Exploring and Overcoming the Challenges of 32-bit Embedded Software Development

Embedded systems are getting more complex with increased sophistication in both the end equipment and applications. With the proliferation of connected devices, developers are now required to make applications connect to and work across multiple display platforms. Studies have shown that software development accounts for 60% of the average design cycle. At the same time, designers are utilizing a variety of software with untested compatibility and from multiple sources. This can cause increased verification and debug time. Microchip’s MPLAB® Harmony framework reduces development time and costs by providing an integration framework that is flexible, pre-tested and modular. MPLAB Harmony provides a modular architecture with efficient integration of drivers, middleware and libraries.

Technology is advancing at a rapid pace. With ever-increasing connectivity options, security protocols and sophisticated human interfaces, the complexity of embedded system design is growing exponentially while the market pressures, with shrinking product refresh cycles, have been relentless. In essence, developers are expected to either adapt quickly to increasing application complexity or lose the time-to-market race and face revenue pitfalls.

Application Development Time (Expectation vs Reality): The average embedded consumer now requires top-of-the-line features that are connected to the internet at an affordable price and upgrades quickly to the next best product faster than before. From a product release perspective, the window of opportunity is shrinking, resulting in greater pressure on a product’s time to market.

The embedded developer is forced to align product rollouts to meet this narrow window of opportunity or risk losing market share. In order to meet reduced time to market, developers need to churn out products at a faster clip or, in other words, lower application development time to get to market faster (Fig. 1). However, making that expectation a reality is far more difficult than most developers anticipate.

Fig. 1: Application development time vs time to market (expectation vs reality)

Fig. 1: Application development time vs time to market (expectation vs reality)

The percentage of projects that are completed on time or ahead of schedule has been trending lower year over year (Fig. 2).

Fig 2: On-schedule completion of embedded projects (2011-2015), AspenCore 2015 Embedded Marketing Study

Fig 2: On-schedule completion of embedded projects (2011-2015), AspenCore 2015 Embedded Marketing Study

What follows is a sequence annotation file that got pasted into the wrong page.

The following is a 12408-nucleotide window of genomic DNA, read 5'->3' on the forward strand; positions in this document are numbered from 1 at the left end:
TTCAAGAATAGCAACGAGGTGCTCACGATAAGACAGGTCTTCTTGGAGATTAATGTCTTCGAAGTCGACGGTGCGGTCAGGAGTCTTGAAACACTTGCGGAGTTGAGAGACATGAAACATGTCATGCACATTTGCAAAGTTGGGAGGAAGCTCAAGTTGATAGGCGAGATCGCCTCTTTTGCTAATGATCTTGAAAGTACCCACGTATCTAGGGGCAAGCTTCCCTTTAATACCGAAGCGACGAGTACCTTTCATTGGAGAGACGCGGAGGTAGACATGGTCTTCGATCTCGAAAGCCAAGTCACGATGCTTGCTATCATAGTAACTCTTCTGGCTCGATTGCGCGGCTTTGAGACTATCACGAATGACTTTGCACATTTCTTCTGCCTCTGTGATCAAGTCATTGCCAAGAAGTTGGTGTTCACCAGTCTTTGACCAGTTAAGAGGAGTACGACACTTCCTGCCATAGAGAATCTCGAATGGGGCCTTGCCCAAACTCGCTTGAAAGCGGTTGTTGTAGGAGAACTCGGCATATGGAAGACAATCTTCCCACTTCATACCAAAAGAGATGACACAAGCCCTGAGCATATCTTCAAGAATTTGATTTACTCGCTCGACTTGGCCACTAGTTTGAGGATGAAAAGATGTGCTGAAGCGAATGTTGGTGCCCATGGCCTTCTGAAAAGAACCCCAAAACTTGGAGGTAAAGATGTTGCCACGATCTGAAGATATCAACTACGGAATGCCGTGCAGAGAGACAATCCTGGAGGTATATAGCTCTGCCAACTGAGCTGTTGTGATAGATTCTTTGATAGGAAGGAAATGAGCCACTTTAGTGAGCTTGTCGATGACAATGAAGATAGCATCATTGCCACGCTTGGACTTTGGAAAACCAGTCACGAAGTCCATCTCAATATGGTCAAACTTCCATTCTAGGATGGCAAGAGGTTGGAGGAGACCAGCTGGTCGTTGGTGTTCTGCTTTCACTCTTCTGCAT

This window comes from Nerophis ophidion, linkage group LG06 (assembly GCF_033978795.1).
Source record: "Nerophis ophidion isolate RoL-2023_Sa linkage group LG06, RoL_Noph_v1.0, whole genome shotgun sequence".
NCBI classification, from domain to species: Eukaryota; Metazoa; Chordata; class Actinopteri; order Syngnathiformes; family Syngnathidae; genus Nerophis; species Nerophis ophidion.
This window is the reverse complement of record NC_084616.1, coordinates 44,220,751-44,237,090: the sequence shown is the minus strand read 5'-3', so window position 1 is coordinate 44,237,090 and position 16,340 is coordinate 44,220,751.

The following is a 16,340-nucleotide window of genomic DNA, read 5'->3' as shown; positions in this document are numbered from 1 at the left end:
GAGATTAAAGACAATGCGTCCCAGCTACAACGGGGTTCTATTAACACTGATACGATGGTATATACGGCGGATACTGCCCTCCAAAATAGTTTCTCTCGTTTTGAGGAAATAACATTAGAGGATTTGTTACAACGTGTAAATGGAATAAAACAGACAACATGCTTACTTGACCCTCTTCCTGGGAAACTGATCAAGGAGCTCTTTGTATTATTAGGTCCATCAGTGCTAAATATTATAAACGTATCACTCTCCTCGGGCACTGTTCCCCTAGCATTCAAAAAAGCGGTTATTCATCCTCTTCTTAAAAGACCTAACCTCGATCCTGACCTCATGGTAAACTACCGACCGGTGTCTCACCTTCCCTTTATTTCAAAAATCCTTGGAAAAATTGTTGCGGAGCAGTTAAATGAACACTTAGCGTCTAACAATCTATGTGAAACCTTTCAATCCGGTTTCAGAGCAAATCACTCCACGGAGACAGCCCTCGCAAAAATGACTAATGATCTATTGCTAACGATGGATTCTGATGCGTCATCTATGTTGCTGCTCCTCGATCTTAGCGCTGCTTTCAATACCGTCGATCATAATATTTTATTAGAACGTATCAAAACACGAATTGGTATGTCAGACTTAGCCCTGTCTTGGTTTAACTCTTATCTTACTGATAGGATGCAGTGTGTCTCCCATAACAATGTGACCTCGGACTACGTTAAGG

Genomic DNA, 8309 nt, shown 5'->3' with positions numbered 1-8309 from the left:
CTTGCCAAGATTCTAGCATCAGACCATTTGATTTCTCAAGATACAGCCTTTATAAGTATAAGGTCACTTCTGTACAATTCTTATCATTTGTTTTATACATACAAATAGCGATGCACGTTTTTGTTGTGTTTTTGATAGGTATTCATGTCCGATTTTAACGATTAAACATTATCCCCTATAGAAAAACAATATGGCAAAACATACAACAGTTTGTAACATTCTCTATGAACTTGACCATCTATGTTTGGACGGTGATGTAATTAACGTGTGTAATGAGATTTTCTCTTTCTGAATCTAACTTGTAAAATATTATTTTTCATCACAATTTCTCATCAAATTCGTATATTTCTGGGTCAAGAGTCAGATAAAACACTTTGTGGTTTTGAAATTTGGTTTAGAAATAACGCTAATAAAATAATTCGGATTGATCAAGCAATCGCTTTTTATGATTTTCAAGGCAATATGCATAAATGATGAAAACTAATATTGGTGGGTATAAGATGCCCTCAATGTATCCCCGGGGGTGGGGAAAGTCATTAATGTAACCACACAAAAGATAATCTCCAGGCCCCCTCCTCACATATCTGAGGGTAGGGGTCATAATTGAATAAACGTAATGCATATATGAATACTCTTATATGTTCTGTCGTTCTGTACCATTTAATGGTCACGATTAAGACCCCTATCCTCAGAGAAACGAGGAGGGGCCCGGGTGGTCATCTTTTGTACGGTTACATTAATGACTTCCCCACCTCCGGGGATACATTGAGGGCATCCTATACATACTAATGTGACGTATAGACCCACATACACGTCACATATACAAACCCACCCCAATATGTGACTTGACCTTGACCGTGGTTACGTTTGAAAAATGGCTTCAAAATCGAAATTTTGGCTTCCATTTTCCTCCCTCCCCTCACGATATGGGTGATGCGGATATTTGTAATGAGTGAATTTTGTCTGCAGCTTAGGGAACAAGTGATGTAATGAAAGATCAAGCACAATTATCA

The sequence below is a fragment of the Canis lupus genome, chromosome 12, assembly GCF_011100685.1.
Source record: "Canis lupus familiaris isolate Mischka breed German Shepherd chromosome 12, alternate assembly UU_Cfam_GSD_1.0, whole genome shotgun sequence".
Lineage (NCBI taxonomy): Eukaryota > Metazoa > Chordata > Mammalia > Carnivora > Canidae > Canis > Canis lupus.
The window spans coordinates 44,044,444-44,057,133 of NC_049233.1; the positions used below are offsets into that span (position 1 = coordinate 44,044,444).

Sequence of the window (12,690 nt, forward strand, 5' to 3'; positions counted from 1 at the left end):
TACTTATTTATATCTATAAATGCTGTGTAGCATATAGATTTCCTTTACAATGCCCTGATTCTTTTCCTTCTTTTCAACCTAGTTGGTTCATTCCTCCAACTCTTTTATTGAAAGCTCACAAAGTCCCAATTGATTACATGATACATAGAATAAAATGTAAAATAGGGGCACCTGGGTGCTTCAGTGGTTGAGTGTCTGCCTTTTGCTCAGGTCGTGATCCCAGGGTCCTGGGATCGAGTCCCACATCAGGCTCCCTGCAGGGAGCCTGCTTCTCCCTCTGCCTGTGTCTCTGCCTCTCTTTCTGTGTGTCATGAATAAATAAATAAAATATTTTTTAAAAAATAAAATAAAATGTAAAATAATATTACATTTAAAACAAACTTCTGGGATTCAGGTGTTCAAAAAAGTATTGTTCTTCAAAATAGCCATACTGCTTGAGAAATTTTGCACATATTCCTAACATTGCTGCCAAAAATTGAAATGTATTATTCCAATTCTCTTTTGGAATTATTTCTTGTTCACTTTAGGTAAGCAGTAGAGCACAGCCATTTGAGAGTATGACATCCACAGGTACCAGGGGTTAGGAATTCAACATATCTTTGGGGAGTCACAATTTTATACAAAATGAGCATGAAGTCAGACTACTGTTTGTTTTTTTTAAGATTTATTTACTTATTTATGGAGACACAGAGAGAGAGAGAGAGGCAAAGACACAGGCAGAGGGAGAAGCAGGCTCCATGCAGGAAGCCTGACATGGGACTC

The survey results point to the challenges associated with increasing the sophistication and complexity of applications leading to increasing product development times, outweighing the narrow time-to-market window and negatively impacting on-time completion of projects. The next section discusses the challenges in embedded development that directly contribute to the reason why more than 60% of all projects are not completed on time. (Fig. 3)

Fig 3: Embedded development challenges

Fig 3: Embedded development challenges

Embedded Development Challenges:

In a recent embedded market survey, when the managers of leading embedded development firms were asked for the biggest concerns for product development, the top four reasons (87% of all responses) were meeting schedules, debugging, integration and managing complexity.

Studies have shown that more than 60% of the total effort spent in application development is for software. 60% of all software resources are spent on verification and bug fixes. So what justifies such a huge resource allocation when it is a non-revenue generating activity? The challenges faced by embedded developers today are as follows: (Fig. 3)

The sophistication of applications is increasing at a rapid pace. With the emphasis on the Internet of Things (IoT), there is a growing demand to add connectivity features as a basic requirement to all applications. This necessitates adding security as well. Embedded developers are constantly seeking hardware and software solutions that help to integrate complex functionality in their application.

Re-work: Adding a new feature (security, connectivity) or a new component (changing RTOS, TCP/IP stack) to an application software ecosystem leads to re-work in terms of integration, fixing new bugs and other development efforts which stretch product development times.

Managing software inconsistency: Embedded developers are faced with the challenge of integrating RTOS, middleware, drivers and multiple third party software stacks, each with its unique API’s and coding styles, adding inconsistencies into one development platform.

Test-drag: Studies have shown that defects found in verification cost 10 times more than those found in design and post-production defects cost an additional 30% more than those found in the design phase. This is why 60% of software resources are allocated to verification and every new block or a complex feature causes significant verification effort.